Once you get there, and tap into that high, there’s no going back. When you’ve seen and felt the contrast between feeling bad and feeling your best, it becomes much easier to feel the compulsion toward pro-health habits.

For example, I’m obsessed with cooking my own healthy meals. It feels so good to know I’m taking care of myself, not to mention my body loves it. It gives me sincere pleasure. In that way, I’m addicted to healthy food. It makes me feel powerful. I love saying “no” (more often than not) to the voice inside my head that wants to eat junk and find or make something awesome for my body.


I love taking maca root powder and pine pollen because of how much focus and energy I get from them. I see the results in my creative work, and I can’t get enough of it.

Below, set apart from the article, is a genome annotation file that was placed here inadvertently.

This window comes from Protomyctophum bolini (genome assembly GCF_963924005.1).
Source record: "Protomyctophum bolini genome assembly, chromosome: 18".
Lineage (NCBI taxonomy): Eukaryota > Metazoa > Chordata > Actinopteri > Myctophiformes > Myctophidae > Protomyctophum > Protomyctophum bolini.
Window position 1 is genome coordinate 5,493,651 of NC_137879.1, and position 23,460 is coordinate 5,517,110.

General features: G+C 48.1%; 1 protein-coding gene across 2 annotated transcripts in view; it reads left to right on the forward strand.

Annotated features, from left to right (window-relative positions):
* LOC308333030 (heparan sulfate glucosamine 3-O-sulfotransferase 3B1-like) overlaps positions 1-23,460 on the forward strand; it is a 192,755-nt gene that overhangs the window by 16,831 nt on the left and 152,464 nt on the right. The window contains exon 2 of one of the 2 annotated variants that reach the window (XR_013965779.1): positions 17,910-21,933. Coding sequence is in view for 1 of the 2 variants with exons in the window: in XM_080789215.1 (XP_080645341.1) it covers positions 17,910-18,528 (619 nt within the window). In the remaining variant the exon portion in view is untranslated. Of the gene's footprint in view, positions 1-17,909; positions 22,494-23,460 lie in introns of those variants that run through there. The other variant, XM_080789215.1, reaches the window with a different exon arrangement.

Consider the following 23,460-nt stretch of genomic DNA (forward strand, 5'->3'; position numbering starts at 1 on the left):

Positive health addictions are essential because there are no second chances or do-overs. You either start putting in the time now, or you’ll be screwed in just a few years. It’s as simple as that. Next to actually feeling good and enjoying your life in the present, what motivation could you possibly want?   

In the end, I want you to know that you are allowed to be healthy. You are allowed to have more money in your chequing account than you ever have before. You are allowed to be an absolute beast at the top of your field in a purpose-driven career. You are allowed to be fit. And you can be all those things. 

All you have to do is build wins and highs into new positive addictions like these, curb a few negative ones, and soon you’ll print your own ticket to greatness. 


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Jordan Gray is a five-time #1 Amazon best-selling author, public speaker, and relationship coach with more than a decade of practice behind him. His work has been featured in The New York Times, BBC, Forbes, The Huffington Post, and more.